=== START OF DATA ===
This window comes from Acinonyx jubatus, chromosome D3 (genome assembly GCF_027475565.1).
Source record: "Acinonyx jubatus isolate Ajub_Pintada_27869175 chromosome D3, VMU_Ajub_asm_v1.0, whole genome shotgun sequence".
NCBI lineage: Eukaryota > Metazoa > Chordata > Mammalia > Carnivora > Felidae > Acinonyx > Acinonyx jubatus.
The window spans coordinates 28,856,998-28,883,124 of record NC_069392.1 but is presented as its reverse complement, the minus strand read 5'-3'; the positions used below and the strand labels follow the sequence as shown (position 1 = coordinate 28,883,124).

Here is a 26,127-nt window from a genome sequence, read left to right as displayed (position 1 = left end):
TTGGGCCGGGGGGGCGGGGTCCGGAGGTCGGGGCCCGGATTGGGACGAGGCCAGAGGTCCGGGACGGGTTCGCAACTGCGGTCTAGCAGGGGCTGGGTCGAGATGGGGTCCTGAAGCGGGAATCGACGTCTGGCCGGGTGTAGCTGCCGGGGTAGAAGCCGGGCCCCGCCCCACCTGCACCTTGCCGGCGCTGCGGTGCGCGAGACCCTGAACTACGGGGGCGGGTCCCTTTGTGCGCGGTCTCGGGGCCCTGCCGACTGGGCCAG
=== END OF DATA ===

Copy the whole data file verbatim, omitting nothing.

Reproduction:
This window comes from Acinonyx jubatus, chromosome D3 (genome assembly GCF_027475565.1).
Source record: "Acinonyx jubatus isolate Ajub_Pintada_27869175 chromosome D3, VMU_Ajub_asm_v1.0, whole genome shotgun sequence".
NCBI lineage: Eukaryota > Metazoa > Chordata > Mammalia > Carnivora > Felidae > Acinonyx > Acinonyx jubatus.
The window spans coordinates 28,856,998-28,883,124 of record NC_069392.1 but is presented as its reverse complement, the minus strand read 5'-3'; the positions used below and the strand labels follow the sequence as shown (position 1 = coordinate 28,883,124).

Here is a 26,127-nt window from a genome sequence, read left to right as displayed (position 1 = left end):
TTGGGCCGGGGGGGCGGGGTCCGGAGGTCGGGGCCCGGATTGGGACGAGGCCAGAGGTCCGGGACGGGTTCGCAACTGCGGTCTAGCAGGGGCTGGGTCGAGATGGGGTCCTGAAGCGGGAATCGACGTCTGGCCGGGTGTAGCTGCCGGGGTAGAAGCCGGGCCCCGCCCCACCTGCACCTTGCCGGCGCTGCGGTGCGCGAGACCCTGAACTACGGGGGCGGGTCCCTTTGTGCGCGGTCTCGGGGCCCTGCCGACTGGGCCAG